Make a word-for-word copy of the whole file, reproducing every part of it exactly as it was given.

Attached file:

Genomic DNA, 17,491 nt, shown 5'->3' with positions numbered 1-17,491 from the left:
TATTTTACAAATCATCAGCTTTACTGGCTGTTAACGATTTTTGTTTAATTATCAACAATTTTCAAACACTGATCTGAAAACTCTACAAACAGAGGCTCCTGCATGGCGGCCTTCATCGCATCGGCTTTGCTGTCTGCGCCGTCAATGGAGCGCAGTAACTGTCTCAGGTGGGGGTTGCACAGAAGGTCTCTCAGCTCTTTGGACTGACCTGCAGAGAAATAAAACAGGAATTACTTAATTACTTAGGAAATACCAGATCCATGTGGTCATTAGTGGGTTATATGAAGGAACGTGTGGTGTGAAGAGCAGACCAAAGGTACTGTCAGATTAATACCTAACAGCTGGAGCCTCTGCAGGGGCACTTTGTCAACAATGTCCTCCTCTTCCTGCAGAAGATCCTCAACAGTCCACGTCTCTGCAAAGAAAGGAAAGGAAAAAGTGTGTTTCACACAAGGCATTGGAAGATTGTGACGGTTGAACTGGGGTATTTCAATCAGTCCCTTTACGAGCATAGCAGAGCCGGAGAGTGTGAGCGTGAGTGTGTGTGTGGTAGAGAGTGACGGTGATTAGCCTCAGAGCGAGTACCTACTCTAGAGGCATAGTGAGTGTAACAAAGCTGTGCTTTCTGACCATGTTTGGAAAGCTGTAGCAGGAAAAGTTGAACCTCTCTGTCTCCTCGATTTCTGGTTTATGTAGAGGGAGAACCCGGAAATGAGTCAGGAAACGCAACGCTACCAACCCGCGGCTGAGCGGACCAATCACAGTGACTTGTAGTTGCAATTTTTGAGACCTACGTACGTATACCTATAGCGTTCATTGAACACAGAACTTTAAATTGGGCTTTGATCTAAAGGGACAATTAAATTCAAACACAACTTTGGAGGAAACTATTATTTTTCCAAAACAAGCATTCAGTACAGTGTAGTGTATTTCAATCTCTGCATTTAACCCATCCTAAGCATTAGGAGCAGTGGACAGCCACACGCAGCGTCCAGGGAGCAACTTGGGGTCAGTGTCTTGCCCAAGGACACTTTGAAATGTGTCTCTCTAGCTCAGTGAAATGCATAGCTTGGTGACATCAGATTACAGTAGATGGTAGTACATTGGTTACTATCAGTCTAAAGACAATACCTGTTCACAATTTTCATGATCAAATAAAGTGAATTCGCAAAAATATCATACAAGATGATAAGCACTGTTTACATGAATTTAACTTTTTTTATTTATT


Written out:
Genomic DNA, 17,491 nt, shown 5'->3' with positions numbered 1-17,491 from the left:
TATTTTACAAATCATCAGCTTTACTGGCTGTTAACGATTTTTGTTTAATTATCAACAATTTTCAAACACTGATCTGAAAACTCTACAAACAGAGGCTCCTGCATGGCGGCCTTCATCGCATCGGCTTTGCTGTCTGCGCCGTCAATGGAGCGCAGTAACTGTCTCAGGTGGGGGTTGCACAGAAGGTCTCTCAGCTCTTTGGACTGACCTGCAGAGAAATAAAACAGGAATTACTTAATTACTTAGGAAATACCAGATCCATGTGGTCATTAGTGGGTTATATGAAGGAACGTGTGGTGTGAAGAGCAGACCAAAGGTACTGTCAGATTAATACCTAACAGCTGGAGCCTCTGCAGGGGCACTTTGTCAACAATGTCCTCCTCTTCCTGCAGAAGATCCTCAACAGTCCACGTCTCTGCAAAGAAAGGAAAGGAAAAAGTGTGTTTCACACAAGGCATTGGAAGATTGTGACGGTTGAACTGGGGTATTTCAATCAGTCCCTTTACGAGCATAGCAGAGCCGGAGAGTGTGAGCGTGAGTGTGTGTGTGGTAGAGAGTGACGGTGATTAGCCTCAGAGCGAGTACCTACTCTAGAGGCATAGTGAGTGTAACAAAGCTGTGCTTTCTGACCATGTTTGGAAAGCTGTAGCAGGAAAAGTTGAACCTCTCTGTCTCCTCGATTTCTGGTTTATGTAGAGGGAGAACCCGGAAATGAGTCAGGAAACGCAACGCTACCAACCCGCGGCTGAGCGGACCAATCACAGTGACTTGTAGTTGCAATTTTTGAGACCTACGTACGTATACCTATAGCGTTCATTGAACACAGAACTTTAAATTGGGCTTTGATCTAAAGGGACAATTAAATTCAAACACAACTTTGGAGGAAACTATTATTTTTCCAAAACAAGCATTCAGTACAGTGTAGTGTATTTCAATCTCTGCATTTAACCCATCCTAAGCATTAGGAGCAGTGGACAGCCACACGCAGCGTCCAGGGAGCAACTTGGGGTCAGTGTCTTGCCCAAGGACACTTTGAAATGTGTCTCTCTAGCTCAGTGAAATGCATAGCTTGGTGACATCAGATTACAGTAGATGGTAGTACATTGGTTACTATCAGTCTAAAGACAATACCTGTTCACAATTTTCATGATCAAATAAAGTGAATTCGCAAAAATATCATACAAGATGATAAGCACTGTTTACATGAATTTAACTTTTTTTATTTATT